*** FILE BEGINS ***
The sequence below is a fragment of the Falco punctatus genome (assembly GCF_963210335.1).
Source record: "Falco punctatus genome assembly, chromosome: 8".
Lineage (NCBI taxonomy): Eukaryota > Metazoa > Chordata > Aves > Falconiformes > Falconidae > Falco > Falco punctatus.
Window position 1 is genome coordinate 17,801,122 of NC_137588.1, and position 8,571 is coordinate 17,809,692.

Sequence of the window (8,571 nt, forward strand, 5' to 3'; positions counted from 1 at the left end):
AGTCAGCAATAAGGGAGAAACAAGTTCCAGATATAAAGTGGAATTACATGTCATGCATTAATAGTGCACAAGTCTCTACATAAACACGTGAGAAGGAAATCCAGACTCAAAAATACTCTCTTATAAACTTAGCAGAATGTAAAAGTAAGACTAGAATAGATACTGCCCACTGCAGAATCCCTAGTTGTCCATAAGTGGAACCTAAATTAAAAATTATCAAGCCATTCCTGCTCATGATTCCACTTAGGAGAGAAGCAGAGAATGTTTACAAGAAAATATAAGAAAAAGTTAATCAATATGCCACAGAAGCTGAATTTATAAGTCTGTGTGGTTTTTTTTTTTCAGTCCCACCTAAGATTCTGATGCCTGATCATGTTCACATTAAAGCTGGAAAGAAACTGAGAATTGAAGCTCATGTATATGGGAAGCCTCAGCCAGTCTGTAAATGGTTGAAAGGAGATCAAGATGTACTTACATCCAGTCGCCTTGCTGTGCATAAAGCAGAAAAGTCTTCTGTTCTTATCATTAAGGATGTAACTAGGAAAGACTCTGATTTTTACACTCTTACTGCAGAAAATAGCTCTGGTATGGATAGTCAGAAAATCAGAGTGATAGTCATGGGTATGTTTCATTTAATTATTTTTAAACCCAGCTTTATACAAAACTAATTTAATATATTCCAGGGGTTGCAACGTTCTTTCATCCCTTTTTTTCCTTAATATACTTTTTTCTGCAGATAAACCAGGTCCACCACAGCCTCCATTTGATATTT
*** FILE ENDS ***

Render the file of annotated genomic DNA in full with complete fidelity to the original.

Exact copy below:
The sequence below is a fragment of the Falco punctatus genome (assembly GCF_963210335.1).
Source record: "Falco punctatus genome assembly, chromosome: 8".
Lineage (NCBI taxonomy): Eukaryota > Metazoa > Chordata > Aves > Falconiformes > Falconidae > Falco > Falco punctatus.
Window position 1 is genome coordinate 17,801,122 of NC_137588.1, and position 8,571 is coordinate 17,809,692.

Sequence of the window (8,571 nt, forward strand, 5' to 3'; positions counted from 1 at the left end):
AGTCAGCAATAAGGGAGAAACAAGTTCCAGATATAAAGTGGAATTACATGTCATGCATTAATAGTGCACAAGTCTCTACATAAACACGTGAGAAGGAAATCCAGACTCAAAAATACTCTCTTATAAACTTAGCAGAATGTAAAAGTAAGACTAGAATAGATACTGCCCACTGCAGAATCCCTAGTTGTCCATAAGTGGAACCTAAATTAAAAATTATCAAGCCATTCCTGCTCATGATTCCACTTAGGAGAGAAGCAGAGAATGTTTACAAGAAAATATAAGAAAAAGTTAATCAATATGCCACAGAAGCTGAATTTATAAGTCTGTGTGGTTTTTTTTTTTCAGTCCCACCTAAGATTCTGATGCCTGATCATGTTCACATTAAAGCTGGAAAGAAACTGAGAATTGAAGCTCATGTATATGGGAAGCCTCAGCCAGTCTGTAAATGGTTGAAAGGAGATCAAGATGTACTTACATCCAGTCGCCTTGCTGTGCATAAAGCAGAAAAGTCTTCTGTTCTTATCATTAAGGATGTAACTAGGAAAGACTCTGATTTTTACACTCTTACTGCAGAAAATAGCTCTGGTATGGATAGTCAGAAAATCAGAGTGATAGTCATGGGTATGTTTCATTTAATTATTTTTAAACCCAGCTTTATACAAAACTAATTTAATATATTCCAGGGGTTGCAACGTTCTTTCATCCCTTTTTTTCCTTAATATACTTTTTTCTGCAGATAAACCAGGTCCACCACAGCCTCCATTTGATATTT